Event Registration link: https://bit.ly/1831Workshop This free research workshop, hosted by Worcestershire Archive & Archaeology Service @ The Hive and in collaboration with the University of the West of England will be examining the disturbances in Worcester. Enquiries or further information:
Intergroup dynamics within the 1831 reform riots: towards a new social psycho-history This Economic and Social Research Council (ESRC) funded project examines the nature and spread of reform related riots across Britain following the House of Lords rejection of the reform bill in October 1831. The project uses historical analysis of the 1831 disturbances and… Continue reading What do you know about crowds and riots? The 1831 survey
Why did they riot? Answering a question like this means drawing upon both historiography and psychology. Scholars have long recognized this, but their attempts to combine the two disciplines have not always been successful. The first ‘psycho-history’ was Hippolyte Taine’s monumental history of France (1876). He traced what he saw as the decline of civilization… Continue reading Why we need a (new) social psycho-history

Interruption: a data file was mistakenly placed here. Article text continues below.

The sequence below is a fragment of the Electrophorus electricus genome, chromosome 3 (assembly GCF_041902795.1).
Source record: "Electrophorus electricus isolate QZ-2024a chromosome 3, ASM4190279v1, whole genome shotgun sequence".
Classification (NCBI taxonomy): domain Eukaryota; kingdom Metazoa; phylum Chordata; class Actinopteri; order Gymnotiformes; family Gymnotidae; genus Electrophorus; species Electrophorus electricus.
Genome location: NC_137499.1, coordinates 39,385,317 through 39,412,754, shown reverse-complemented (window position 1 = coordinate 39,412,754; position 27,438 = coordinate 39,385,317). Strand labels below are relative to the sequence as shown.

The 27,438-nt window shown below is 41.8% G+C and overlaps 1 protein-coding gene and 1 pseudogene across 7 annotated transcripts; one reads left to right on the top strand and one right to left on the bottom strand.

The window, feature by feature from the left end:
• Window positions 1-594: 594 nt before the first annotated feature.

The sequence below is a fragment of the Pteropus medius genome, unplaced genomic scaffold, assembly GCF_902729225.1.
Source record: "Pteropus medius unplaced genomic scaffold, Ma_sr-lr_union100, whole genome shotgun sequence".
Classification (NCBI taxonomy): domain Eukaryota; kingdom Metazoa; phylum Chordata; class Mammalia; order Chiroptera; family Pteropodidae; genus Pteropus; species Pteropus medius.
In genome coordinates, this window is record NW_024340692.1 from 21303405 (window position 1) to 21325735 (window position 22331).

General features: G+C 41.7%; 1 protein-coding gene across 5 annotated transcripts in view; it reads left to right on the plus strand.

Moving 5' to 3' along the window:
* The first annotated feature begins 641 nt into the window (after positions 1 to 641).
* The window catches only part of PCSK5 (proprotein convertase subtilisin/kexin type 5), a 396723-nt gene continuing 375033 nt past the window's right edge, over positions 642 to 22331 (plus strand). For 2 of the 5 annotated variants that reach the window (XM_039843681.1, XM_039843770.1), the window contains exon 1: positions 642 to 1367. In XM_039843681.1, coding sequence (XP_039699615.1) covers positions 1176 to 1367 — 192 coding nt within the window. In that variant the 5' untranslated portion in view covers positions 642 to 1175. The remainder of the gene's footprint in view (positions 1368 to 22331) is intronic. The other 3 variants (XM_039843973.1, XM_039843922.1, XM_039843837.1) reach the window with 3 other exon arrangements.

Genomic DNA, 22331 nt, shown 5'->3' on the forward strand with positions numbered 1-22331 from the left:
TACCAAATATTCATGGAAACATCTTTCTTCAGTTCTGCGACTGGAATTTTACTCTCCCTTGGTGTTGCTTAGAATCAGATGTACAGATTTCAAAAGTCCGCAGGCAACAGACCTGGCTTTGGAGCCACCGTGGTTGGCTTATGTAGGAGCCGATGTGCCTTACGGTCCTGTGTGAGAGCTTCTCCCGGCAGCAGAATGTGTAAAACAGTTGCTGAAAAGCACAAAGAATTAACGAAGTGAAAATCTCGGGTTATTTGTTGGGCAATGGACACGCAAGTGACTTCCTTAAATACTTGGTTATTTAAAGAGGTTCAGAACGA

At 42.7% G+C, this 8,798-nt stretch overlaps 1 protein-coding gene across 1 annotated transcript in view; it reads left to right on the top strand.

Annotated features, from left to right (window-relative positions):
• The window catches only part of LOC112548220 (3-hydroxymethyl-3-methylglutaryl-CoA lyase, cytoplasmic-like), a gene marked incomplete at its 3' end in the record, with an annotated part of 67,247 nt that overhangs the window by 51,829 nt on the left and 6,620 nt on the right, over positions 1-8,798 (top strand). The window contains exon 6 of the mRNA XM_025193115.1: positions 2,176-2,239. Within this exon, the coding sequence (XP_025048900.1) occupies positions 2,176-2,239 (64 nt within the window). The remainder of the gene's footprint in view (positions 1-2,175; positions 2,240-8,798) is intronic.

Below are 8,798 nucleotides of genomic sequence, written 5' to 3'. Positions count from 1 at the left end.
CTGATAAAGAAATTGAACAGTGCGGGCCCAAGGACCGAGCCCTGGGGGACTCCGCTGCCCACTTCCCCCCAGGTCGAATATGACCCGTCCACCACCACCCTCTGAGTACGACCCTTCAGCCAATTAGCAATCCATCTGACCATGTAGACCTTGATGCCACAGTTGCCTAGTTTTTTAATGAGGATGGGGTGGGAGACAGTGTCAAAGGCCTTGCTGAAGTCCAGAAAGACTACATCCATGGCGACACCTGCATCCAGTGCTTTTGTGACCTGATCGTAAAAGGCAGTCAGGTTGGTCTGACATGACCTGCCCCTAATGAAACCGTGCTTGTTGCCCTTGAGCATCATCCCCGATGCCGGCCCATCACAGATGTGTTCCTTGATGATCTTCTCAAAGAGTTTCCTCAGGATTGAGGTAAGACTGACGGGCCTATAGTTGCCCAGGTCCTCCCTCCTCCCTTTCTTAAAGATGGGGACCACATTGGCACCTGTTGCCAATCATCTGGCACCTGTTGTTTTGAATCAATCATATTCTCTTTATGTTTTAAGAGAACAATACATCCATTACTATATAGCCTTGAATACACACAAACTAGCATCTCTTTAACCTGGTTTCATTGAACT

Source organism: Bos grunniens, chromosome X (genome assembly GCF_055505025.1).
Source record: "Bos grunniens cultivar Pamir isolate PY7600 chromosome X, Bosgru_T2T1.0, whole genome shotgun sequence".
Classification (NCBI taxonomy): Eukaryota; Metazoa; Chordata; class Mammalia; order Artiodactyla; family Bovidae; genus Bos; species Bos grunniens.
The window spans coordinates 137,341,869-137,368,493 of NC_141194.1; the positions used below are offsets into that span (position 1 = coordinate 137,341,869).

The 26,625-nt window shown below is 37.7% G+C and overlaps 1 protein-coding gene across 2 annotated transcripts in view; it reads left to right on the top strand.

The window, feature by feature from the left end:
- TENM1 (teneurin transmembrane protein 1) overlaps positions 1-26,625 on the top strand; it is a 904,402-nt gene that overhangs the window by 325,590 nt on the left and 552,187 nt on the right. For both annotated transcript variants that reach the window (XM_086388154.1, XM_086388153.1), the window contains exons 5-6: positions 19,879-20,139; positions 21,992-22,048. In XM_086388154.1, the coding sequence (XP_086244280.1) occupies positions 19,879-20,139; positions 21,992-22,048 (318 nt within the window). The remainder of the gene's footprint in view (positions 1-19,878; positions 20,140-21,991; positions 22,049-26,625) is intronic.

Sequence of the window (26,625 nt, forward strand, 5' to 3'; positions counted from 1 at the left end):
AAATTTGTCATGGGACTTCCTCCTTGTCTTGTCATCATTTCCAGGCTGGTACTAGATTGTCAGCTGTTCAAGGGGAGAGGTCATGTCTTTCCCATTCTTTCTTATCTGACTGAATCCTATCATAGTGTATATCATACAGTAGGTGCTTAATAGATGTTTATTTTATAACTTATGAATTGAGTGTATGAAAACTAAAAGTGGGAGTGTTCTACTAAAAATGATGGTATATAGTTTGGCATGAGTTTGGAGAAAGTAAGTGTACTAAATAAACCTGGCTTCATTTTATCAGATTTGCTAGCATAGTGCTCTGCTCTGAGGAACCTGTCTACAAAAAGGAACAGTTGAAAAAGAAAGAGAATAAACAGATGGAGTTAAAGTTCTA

An important part of the research into the lesser known reform related riots and disturbances of October-November 1831 involves engaging with local historians, family historians, museum curators and archivists in the areas where the incidents occurred. Local historical knowledge of people, places, events and even artefacts in the period of study is of great value… Continue reading Report: Research Workshops in Dorset and Somerset
In the metropolis… considers initial public reactions to news of the defeat of the reform bill in London by studying public meetings, protests and disturbances over the five days after the announcement.
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